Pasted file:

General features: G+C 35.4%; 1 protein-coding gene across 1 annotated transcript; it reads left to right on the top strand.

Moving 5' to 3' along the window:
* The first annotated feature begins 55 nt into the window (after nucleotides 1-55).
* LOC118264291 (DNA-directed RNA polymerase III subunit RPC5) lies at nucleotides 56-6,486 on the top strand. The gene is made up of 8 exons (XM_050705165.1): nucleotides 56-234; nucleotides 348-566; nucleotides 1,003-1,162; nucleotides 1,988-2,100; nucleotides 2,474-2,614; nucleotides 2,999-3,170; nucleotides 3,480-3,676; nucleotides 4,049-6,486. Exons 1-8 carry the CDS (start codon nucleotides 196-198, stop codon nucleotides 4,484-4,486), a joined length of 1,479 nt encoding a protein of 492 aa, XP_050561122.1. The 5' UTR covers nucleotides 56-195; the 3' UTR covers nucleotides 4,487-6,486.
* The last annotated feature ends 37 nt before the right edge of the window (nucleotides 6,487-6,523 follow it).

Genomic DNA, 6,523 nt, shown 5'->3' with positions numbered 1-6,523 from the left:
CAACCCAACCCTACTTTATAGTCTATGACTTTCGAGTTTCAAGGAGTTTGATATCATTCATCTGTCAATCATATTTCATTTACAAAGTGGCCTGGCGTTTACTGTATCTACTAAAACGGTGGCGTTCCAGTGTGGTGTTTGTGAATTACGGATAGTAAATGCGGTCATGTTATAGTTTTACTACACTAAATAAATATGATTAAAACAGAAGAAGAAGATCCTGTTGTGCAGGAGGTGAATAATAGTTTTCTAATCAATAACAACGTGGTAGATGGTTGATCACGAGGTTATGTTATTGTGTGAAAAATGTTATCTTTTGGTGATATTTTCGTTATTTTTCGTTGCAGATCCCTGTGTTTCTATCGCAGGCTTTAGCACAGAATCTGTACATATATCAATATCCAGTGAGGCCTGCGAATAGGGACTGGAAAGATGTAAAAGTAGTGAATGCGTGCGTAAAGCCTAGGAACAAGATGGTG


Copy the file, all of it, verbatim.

General features: G+C 35.4%; 1 protein-coding gene across 1 annotated transcript; it reads left to right on the top strand.

Moving 5' to 3' along the window:
* The first annotated feature begins 55 nt into the window (after nucleotides 1-55).
* LOC118264291 (DNA-directed RNA polymerase III subunit RPC5) lies at nucleotides 56-6,486 on the top strand. The gene is made up of 8 exons (XM_050705165.1): nucleotides 56-234; nucleotides 348-566; nucleotides 1,003-1,162; nucleotides 1,988-2,100; nucleotides 2,474-2,614; nucleotides 2,999-3,170; nucleotides 3,480-3,676; nucleotides 4,049-6,486. Exons 1-8 carry the CDS (start codon nucleotides 196-198, stop codon nucleotides 4,484-4,486), a joined length of 1,479 nt encoding a protein of 492 aa, XP_050561122.1. The 5' UTR covers nucleotides 56-195; the 3' UTR covers nucleotides 4,487-6,486.
* The last annotated feature ends 37 nt before the right edge of the window (nucleotides 6,487-6,523 follow it).

Genomic DNA, 6,523 nt, shown 5'->3' with positions numbered 1-6,523 from the left:
CAACCCAACCCTACTTTATAGTCTATGACTTTCGAGTTTCAAGGAGTTTGATATCATTCATCTGTCAATCATATTTCATTTACAAAGTGGCCTGGCGTTTACTGTATCTACTAAAACGGTGGCGTTCCAGTGTGGTGTTTGTGAATTACGGATAGTAAATGCGGTCATGTTATAGTTTTACTACACTAAATAAATATGATTAAAACAGAAGAAGAAGATCCTGTTGTGCAGGAGGTGAATAATAGTTTTCTAATCAATAACAACGTGGTAGATGGTTGATCACGAGGTTATGTTATTGTGTGAAAAATGTTATCTTTTGGTGATATTTTCGTTATTTTTCGTTGCAGATCCCTGTGTTTCTATCGCAGGCTTTAGCACAGAATCTGTACATATATCAATATCCAGTGAGGCCTGCGAATAGGGACTGGAAAGATGTAAAAGTAGTGAATGCGTGCGTAAAGCCTAGGAACAAGATGGTG